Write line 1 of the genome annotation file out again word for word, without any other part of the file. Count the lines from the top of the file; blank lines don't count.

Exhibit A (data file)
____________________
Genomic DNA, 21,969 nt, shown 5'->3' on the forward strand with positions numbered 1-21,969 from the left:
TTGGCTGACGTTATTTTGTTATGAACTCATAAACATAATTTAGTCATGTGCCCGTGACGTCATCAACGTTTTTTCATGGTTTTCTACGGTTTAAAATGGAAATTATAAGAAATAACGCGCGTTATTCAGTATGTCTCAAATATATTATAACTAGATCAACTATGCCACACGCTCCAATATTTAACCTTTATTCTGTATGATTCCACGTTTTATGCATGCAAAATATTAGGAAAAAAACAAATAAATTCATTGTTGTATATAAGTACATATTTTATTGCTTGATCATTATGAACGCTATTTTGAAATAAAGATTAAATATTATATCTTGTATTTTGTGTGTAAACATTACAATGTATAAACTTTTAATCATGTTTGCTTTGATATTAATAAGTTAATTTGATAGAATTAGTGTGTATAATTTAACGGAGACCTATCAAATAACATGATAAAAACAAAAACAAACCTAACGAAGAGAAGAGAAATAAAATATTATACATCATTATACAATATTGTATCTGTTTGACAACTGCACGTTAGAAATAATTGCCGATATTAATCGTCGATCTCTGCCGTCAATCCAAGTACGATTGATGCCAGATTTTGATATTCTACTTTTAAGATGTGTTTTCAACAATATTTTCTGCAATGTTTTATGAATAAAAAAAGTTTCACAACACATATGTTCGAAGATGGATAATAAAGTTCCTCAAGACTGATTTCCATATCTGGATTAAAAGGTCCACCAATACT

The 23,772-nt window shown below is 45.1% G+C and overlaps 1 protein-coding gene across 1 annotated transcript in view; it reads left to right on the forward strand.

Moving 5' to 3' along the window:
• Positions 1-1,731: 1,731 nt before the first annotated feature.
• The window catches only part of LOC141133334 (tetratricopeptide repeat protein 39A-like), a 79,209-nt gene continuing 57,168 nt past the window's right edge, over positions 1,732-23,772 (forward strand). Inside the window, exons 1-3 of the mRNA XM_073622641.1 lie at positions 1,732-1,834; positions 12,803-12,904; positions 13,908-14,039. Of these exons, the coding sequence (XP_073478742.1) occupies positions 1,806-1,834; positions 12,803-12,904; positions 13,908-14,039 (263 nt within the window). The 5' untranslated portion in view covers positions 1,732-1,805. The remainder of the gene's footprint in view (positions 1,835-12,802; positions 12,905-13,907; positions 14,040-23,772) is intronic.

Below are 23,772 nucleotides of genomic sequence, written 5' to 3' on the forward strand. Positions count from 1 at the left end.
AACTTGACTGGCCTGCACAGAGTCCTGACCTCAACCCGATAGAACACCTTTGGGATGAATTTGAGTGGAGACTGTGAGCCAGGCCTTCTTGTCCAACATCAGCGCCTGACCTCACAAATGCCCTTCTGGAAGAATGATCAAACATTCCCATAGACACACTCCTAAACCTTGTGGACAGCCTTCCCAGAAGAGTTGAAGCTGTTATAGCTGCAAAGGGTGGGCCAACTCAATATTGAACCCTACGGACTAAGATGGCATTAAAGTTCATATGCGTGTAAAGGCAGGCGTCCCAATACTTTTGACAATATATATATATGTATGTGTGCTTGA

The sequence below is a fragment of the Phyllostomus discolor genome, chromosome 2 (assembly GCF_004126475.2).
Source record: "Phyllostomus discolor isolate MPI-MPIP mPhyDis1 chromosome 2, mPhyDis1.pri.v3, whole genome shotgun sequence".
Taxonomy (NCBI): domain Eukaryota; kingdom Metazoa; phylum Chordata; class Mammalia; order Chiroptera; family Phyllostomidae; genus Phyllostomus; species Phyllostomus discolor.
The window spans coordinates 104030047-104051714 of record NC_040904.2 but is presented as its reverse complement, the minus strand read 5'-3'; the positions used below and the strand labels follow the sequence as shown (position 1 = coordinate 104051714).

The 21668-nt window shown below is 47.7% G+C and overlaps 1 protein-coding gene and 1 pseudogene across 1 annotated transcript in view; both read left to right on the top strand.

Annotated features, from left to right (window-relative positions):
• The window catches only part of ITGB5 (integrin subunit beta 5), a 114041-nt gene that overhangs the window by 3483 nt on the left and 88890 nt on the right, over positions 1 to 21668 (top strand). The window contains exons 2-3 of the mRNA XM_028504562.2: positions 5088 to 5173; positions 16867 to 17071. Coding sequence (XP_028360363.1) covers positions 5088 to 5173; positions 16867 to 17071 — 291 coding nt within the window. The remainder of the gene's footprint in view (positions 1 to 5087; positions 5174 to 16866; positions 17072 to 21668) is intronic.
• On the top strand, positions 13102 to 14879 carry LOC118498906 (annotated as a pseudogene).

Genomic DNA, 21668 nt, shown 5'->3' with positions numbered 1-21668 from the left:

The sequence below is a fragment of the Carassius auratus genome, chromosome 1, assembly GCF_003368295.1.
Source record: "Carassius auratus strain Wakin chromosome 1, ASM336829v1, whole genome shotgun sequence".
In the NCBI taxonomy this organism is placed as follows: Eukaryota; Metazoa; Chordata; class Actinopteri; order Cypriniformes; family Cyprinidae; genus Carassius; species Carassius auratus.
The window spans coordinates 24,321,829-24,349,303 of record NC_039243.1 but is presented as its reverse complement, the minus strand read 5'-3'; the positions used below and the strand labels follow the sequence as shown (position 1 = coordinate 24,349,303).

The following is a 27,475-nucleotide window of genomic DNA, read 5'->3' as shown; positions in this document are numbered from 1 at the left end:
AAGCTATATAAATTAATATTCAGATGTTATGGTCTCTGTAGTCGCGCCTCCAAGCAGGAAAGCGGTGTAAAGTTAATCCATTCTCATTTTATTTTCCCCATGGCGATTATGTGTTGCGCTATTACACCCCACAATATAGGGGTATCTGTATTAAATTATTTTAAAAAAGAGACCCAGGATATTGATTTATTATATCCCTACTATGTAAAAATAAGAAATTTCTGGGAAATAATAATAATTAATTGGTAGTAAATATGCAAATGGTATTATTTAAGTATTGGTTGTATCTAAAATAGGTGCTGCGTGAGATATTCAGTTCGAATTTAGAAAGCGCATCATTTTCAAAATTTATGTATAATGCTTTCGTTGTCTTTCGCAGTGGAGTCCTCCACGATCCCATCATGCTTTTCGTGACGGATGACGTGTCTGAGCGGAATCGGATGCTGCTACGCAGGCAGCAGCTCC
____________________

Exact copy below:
Genomic DNA, 21,969 nt, shown 5'->3' on the forward strand with positions numbered 1-21,969 from the left: